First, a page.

Thursday, 18 February 2010

Before the Sicilian ....

Due to my editing duties with Australian Correspondence Chess Quarterly, I spend some of my time digging through archives of old magazines. When I look at the games published in the late 40's and early 50's I am intrigued by the number of French Defence games. It seems like a very popular opening, although in must published games, Black gets smashed.
There are probably a few reasons for this (in Australia at least). CJS Purdy recommended it for Black in a number of articles in Chess World (which much much later was turned into a book title "Action Chess" published by Thinkers Press). I also suspect that the subtleties of the Sicilian Defence hadn't reached these shore post WWII, leaving the French and the Caro-Kan as the two main non-symmetrical defences to 1.e4.
But as I said earlier, despite its popularity it seemed to take quite a beating. Of course this could simply be a matter of game selection, with snappy wins much more publishable than slow, positional grinds. Here is an earlier example of what was happening to the French from 1933. Dug up by Paul Dunn it is a quick win by Spencer Crakanthorp over Gary Koshnitsky from the NSW Championship. When the game was played, Koshnitsky was the reigning Australian Champion, but Crakanthorp both won this game, and the NSW Championship as well.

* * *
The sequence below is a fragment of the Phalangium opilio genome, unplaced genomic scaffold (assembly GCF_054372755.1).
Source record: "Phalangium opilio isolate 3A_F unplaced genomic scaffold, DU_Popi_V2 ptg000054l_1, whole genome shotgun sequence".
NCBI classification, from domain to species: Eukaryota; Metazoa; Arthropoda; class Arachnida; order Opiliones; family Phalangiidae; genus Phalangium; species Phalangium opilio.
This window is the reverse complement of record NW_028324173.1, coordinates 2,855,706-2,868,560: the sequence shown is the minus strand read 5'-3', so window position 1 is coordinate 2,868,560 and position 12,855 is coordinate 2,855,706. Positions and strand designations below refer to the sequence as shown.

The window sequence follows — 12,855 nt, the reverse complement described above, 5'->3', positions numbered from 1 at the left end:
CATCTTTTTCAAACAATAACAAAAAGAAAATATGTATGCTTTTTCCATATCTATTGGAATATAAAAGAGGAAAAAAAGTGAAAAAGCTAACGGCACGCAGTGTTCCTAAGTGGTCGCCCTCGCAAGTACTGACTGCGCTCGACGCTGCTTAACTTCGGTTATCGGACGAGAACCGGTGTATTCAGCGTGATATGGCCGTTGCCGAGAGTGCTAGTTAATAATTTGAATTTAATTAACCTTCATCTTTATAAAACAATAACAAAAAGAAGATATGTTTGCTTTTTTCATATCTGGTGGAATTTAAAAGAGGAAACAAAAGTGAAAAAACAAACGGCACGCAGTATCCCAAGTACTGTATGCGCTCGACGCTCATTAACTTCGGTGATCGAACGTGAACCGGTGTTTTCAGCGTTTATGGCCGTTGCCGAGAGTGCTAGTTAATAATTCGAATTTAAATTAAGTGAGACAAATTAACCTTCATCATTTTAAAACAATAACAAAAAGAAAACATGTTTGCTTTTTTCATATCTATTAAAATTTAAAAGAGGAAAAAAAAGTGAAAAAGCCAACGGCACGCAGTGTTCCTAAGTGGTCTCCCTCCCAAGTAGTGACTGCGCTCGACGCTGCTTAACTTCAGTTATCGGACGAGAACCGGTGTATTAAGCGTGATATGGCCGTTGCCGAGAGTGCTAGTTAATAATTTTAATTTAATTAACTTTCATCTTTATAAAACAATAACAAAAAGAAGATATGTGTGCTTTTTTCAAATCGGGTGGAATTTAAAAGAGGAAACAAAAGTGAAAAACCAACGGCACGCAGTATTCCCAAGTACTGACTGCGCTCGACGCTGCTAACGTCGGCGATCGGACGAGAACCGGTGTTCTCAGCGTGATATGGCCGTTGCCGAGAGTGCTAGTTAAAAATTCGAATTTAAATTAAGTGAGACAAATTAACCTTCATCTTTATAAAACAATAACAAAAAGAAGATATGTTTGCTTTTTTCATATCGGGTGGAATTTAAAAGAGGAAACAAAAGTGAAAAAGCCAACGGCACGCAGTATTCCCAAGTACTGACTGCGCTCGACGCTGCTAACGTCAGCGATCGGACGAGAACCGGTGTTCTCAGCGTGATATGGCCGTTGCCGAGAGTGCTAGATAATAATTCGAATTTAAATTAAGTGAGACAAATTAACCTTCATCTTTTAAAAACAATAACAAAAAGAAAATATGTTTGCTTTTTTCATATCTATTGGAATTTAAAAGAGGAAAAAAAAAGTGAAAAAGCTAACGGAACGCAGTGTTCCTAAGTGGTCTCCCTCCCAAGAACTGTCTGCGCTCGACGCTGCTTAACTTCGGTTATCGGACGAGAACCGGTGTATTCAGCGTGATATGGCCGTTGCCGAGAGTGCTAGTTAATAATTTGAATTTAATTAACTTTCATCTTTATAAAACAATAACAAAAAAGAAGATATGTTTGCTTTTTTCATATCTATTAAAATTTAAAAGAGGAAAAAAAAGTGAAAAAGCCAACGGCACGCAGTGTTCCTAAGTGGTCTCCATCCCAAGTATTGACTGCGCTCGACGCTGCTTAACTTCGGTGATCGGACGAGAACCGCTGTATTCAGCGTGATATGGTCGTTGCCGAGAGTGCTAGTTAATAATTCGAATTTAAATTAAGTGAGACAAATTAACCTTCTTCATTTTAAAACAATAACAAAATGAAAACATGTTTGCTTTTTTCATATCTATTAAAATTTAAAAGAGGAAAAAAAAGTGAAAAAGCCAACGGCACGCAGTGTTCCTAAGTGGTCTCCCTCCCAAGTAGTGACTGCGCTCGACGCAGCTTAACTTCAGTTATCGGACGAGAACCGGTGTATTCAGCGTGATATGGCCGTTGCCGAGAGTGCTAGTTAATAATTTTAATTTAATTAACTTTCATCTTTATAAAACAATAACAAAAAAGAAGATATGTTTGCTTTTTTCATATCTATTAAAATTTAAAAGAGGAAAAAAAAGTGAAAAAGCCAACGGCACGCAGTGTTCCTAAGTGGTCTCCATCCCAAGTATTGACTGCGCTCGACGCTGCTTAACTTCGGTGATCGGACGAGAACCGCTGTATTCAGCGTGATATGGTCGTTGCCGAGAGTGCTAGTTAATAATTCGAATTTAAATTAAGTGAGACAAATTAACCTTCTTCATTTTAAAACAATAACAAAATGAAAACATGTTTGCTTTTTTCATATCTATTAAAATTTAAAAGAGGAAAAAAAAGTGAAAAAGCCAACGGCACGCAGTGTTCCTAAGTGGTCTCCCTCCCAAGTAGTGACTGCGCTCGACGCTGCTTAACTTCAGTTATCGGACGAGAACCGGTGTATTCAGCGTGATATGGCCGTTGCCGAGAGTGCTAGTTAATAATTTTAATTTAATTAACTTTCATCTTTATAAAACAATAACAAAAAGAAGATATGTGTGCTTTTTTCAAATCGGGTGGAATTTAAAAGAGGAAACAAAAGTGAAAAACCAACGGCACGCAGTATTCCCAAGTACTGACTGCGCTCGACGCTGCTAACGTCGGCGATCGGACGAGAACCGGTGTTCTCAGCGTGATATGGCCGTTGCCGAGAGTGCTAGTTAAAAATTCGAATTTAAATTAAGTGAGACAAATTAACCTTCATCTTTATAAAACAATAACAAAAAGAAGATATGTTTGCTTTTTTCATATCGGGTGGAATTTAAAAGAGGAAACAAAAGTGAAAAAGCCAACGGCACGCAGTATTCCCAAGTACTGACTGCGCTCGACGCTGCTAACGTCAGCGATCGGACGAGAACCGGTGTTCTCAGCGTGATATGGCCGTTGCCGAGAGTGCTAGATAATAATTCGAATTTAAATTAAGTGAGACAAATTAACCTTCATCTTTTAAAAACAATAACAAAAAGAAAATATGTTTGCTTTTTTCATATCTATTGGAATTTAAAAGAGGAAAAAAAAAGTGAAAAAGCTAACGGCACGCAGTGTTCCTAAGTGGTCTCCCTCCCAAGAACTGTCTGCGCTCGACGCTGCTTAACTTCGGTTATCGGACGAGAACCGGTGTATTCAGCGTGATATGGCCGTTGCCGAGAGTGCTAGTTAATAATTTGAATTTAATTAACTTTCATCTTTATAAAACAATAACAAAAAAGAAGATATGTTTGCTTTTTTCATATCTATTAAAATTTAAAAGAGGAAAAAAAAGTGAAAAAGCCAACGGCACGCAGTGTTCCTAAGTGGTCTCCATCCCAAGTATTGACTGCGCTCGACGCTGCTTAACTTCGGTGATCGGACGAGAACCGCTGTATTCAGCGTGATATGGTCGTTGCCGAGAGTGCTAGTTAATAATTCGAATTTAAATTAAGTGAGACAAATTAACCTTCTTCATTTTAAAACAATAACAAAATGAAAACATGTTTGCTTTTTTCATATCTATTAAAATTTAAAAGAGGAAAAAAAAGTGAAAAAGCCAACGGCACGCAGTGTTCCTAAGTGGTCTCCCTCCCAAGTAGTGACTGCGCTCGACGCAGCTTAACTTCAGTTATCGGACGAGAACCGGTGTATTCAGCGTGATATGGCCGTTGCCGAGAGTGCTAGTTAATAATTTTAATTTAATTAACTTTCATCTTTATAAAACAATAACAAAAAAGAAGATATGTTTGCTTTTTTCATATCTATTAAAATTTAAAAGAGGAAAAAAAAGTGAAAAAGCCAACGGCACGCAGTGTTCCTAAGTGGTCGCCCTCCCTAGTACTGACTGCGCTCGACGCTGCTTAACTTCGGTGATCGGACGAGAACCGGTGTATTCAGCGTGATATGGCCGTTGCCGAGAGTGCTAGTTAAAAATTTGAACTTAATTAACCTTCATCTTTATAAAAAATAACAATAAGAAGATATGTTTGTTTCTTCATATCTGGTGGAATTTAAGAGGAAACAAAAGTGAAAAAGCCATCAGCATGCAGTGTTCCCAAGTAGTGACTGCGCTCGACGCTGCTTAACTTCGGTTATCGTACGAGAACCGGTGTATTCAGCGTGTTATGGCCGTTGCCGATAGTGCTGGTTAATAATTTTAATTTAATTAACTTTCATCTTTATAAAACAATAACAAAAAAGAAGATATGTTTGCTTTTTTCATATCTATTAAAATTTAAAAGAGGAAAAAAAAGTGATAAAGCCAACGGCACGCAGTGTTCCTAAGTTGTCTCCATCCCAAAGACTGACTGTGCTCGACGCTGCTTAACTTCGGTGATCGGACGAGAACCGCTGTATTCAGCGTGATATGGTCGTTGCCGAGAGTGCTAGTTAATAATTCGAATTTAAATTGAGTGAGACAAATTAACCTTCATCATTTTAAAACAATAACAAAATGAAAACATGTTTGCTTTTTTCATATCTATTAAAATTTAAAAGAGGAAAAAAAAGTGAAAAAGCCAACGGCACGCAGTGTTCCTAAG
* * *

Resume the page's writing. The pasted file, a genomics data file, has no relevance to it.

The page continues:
Crakanthorp,Spencer - Koshnitsky,Gregory Simon [C01]
NSW ch Sydney (5.1), 29.05.1933

1.e4 e6 2.d4 d5 3.exd5 exd5 4.Nc3 Bb4 5.Bd3 Ne7 6.Nge2 Bg4 7.0-0 Nbc6 8.f3 Be6 9.Re1 Qd7 10.a3 Bxc3 11.bxc3 0-0 12.Bf4 Na5 13.Ng3 Ng6 14.Qd2 Rfe8 15.Nh5 Re7 (D)
16.Bg5 f6 17.Bxf6 Rf7 18.Bxg7 Qe7 19.Qh6 Nc4 20.Bxg6 hxg6 21.Qh8# 1-0

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